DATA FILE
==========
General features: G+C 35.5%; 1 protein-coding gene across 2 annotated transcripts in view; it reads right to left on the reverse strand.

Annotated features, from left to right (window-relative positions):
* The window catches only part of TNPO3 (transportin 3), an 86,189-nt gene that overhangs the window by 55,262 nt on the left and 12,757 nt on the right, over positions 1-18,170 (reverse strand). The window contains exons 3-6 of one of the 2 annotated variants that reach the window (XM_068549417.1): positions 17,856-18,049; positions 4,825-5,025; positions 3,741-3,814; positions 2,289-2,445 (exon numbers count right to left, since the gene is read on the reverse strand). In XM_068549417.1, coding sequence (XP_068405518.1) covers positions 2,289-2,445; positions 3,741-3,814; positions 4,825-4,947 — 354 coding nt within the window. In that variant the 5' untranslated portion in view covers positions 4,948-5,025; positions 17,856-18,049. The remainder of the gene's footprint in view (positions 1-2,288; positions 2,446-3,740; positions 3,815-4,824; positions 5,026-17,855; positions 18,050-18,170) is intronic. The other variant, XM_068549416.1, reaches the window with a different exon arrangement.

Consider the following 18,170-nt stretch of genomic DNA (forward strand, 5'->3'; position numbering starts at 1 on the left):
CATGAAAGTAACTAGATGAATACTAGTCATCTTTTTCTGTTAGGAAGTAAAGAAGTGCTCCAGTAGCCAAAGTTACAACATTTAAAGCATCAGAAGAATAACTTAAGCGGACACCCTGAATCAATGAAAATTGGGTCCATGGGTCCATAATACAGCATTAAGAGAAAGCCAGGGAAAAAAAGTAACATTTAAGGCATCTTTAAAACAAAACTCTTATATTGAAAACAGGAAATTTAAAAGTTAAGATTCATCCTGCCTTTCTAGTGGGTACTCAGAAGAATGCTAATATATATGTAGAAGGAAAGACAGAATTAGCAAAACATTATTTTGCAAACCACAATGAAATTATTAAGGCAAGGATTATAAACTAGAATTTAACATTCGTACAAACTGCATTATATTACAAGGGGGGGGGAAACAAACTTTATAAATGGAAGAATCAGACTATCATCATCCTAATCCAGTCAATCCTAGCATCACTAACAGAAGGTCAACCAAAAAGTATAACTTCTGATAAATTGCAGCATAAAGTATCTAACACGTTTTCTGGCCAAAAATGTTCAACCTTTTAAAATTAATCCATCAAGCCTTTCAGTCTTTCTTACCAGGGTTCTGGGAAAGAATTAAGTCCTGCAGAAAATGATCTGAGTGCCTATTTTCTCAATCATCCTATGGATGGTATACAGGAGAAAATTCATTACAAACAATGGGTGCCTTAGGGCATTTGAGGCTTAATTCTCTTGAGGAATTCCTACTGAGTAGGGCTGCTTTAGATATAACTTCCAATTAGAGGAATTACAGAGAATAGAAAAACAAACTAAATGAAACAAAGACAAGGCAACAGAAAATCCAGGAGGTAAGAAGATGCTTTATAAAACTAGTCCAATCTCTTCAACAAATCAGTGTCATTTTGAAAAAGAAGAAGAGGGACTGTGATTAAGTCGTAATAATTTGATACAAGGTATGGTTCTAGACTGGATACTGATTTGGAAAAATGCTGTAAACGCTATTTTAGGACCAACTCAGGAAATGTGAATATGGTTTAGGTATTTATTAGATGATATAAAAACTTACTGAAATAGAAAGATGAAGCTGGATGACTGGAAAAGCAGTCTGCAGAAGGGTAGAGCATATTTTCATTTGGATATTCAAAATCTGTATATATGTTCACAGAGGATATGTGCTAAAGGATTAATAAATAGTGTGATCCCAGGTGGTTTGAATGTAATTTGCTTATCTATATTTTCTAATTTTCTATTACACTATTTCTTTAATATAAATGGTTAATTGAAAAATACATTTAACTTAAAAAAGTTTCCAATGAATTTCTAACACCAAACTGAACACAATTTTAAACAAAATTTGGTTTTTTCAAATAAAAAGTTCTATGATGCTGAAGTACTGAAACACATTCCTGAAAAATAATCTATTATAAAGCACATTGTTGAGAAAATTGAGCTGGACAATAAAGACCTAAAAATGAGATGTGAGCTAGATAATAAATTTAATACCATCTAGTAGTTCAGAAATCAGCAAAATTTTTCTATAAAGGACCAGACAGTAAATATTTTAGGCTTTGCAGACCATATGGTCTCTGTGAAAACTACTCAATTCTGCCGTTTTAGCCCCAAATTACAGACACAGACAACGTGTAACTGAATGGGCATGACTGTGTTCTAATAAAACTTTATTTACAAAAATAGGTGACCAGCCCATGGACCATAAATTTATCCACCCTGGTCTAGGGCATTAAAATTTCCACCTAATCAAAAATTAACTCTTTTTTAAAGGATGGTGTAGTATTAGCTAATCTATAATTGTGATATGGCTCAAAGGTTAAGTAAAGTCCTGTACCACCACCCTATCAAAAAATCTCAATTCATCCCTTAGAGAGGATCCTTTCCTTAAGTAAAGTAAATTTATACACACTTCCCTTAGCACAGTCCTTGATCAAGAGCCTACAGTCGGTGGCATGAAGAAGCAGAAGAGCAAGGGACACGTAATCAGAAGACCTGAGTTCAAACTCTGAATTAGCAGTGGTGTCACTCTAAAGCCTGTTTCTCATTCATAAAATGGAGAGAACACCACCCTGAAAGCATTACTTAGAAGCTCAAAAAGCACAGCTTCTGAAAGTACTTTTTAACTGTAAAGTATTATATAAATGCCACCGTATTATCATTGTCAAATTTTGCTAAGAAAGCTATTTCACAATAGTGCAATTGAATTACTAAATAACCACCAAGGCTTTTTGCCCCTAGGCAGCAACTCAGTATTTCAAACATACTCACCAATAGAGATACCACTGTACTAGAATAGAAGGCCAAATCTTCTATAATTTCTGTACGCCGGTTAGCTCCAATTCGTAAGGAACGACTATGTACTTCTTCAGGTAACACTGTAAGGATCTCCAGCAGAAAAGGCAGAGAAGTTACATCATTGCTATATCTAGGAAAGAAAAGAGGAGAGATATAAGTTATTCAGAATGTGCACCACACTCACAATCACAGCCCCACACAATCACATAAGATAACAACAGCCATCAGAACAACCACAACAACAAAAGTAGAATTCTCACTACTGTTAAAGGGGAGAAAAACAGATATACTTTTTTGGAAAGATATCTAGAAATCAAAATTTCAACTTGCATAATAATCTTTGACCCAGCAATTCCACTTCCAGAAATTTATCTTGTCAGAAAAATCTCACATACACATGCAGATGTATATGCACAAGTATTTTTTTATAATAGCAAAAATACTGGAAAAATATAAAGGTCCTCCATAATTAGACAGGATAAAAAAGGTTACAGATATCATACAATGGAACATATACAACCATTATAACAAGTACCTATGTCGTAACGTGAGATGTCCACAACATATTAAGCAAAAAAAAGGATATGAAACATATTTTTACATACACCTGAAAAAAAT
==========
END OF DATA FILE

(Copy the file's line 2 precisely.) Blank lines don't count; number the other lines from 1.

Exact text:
Annotated features, from left to right (window-relative positions):